Picture of Invasives


Invasives - Invasives ©2008 Onov Producto
1. 101 Damnations
2. All Appetites Converge
3. Sink Tomorrow's Ship
4. Who You Are
5. Like You Never Lived
6. Dancing On A Grave
7. Apes & Angels
8. I Love Myself And I Wanna Live
9. On The Day
10. Eyes & Ears
11. Inevitable End

Invasives are a new take on an established band, Vancouver's Married to Music. Having decided their band name was, to say the least, not very good, the trio altered their moniker to a moderately less silly name. But more importantly, in the time since their last release, 2005's Sweet Kicking and Screaming, the band has significantly improved their songwriting and musical approach.

At the core, Invasives have not modified the band's basic sound. Featuring a Helmet/Prong sort of taut riffing with Wire-esque drumming (to the point and never showy) with the trademark high pitched singing from guitarist Byron Slack, Invasives have simply grown as a unit to finally release an album that, if all is far in the world, should impress the heck out of people. On first listen, some might note that the eleven songs lack an all out barnburner in terms of sheer speed. However, that omission is quickly forgotten when one realizes how much more dynamic and impressive the songs are. While obstensibly doing very little different than their Married to Music days, Invasives just step up what they do well. The band finally have added some backing vocals, which adds a nice extra dimension. But most importantly, the songs on their Invasives debut are among the best they've ever written. "Like You Never Lived" is a veritable epic with by far their best structured song to date. "Dancing on a Grave" breaks out their excellence at razor edged stop-go riffing. "Who You Are" is a fine example of their sense of fun and energy.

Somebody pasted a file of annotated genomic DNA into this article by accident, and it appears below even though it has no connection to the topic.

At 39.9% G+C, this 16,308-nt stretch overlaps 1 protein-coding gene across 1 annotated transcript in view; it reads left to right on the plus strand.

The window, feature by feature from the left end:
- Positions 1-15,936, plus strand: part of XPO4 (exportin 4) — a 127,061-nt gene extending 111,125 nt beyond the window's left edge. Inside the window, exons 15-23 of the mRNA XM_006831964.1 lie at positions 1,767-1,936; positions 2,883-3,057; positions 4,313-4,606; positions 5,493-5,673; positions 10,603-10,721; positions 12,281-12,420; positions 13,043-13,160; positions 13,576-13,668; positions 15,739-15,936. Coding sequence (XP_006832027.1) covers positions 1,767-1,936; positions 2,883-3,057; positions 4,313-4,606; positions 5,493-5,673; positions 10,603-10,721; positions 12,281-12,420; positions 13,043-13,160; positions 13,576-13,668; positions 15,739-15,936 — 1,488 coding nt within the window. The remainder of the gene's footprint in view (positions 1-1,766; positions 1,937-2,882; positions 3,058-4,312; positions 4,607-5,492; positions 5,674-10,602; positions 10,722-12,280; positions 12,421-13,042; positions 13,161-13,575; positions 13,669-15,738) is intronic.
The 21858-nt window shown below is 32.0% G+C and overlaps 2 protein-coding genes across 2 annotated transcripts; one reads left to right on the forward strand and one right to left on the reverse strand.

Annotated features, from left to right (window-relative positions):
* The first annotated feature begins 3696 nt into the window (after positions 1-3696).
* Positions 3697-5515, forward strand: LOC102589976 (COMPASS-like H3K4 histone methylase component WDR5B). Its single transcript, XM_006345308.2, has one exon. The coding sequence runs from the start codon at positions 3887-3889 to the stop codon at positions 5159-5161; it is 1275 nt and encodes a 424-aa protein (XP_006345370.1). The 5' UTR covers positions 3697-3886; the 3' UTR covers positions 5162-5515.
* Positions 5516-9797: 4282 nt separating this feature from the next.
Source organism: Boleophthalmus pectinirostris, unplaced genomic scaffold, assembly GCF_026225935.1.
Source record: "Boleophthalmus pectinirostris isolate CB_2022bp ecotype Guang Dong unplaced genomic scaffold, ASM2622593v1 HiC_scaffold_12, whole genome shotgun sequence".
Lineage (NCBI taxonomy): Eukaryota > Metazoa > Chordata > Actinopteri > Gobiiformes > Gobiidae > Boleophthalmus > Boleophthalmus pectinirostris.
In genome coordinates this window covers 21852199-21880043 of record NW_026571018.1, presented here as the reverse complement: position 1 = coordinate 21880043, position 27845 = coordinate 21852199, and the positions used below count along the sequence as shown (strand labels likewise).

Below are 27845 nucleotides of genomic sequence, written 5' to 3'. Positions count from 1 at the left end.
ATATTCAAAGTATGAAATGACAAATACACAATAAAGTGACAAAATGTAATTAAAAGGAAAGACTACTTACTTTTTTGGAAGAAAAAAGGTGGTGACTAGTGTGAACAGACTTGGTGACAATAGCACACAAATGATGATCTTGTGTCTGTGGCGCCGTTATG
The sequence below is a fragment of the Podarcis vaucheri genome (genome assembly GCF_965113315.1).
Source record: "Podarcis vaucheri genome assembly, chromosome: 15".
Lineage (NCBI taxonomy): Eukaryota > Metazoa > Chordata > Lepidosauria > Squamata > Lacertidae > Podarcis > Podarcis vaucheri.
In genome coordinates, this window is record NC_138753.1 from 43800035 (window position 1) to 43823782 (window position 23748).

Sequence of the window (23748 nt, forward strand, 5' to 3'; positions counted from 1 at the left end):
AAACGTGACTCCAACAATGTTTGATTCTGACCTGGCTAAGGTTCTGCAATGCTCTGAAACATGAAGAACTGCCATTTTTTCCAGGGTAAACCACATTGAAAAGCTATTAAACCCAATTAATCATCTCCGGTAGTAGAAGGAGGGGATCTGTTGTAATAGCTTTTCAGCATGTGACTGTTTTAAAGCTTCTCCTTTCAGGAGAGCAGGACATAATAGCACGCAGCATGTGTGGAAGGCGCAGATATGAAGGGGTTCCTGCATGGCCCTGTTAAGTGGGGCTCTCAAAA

Technically, this album will officially be released in early 2008, although I've had a copy since earlier this summer. It is, by far, the best new album I've heard in 2007 and would qualify for album of the year were it actually released this calendar year. For the handful of people who have been impressed with Married to Music, there's no need to fear the name change has altered the band's impressive sound. With luck, the trio will finally begin to established a beachhead in a music scene crowded with bands who don't even deserve to carry drummer Hans Anus' dirty stage clothes.

Review by John Chedsey

Review date: 11/2007

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Desk Job At Castle Dracula

Invasives - Desk Job At Castle Dracula ©2010 Self Released
1. Borderline Music
2. If I Was You
3. After Midnight
4. Animal Skin
5. Perfect Man
6. More
7. Eyes of the Lurker
8. 3 Cheers 9. Turtles [hidden track]
10. Pizza [hidden track]

When listening to the Invasives, it seems that comparisons between them and Nomeansno are inevitable: both are Canadian power trios featuring two brothers, both brothers in both bands sing, both play an angular, musically accomplished fusion of punk aggression and prog technicality (and at times are given to prog bombast), both are heavily narrative in their lyrical approach, and they both implement the same trebly guitar tone over pounding, ace rhythm sections. So unless you only love bands with extremely high-pitched, quasi Mike Patton-esque vocals, why should you care about The Invasives if you've already heard Nomeanso?

The answer is that while yes, it is true that the Invasives are heavily indebted to Nomeansno with regards to their sound, that is hardly a bad thing when one of your clear musical inspirations is one as smart and difficult to pull off properly as the former mentioned trio. And really, the Invasives manage to execute this brand of epic prog-punk quite competently. The music is tightly performed, contains plenty of interesting guitar and bass interplay, and is both energetic and clearly quite carefully put together. I can't honestly say it's the most original sound I've ever heard, but heck if it isn't still smart, and perhaps more importantly, rarely boring. And who doesn't love a hidden hardcore track dedicated to the merits of pizza from time to time?

All this said, when it comes down to it, it's impossible for me to listen to Desk Job At Count Dracula without being continually reminded that certain other trio while I listen to it. And while that's not a bad thing is this case, I'd like to see the Invasives put their ability towards defining their own sound a bit more solidly. They do well with the blueprint already established here, but also do little to really make it their own. But then, you could do a hell of a lot worse: At least I don't see these guys covering entire Ramones albums from start to finish any time in the near future…

Review by Hunter Brawer

Review date: 03/2010

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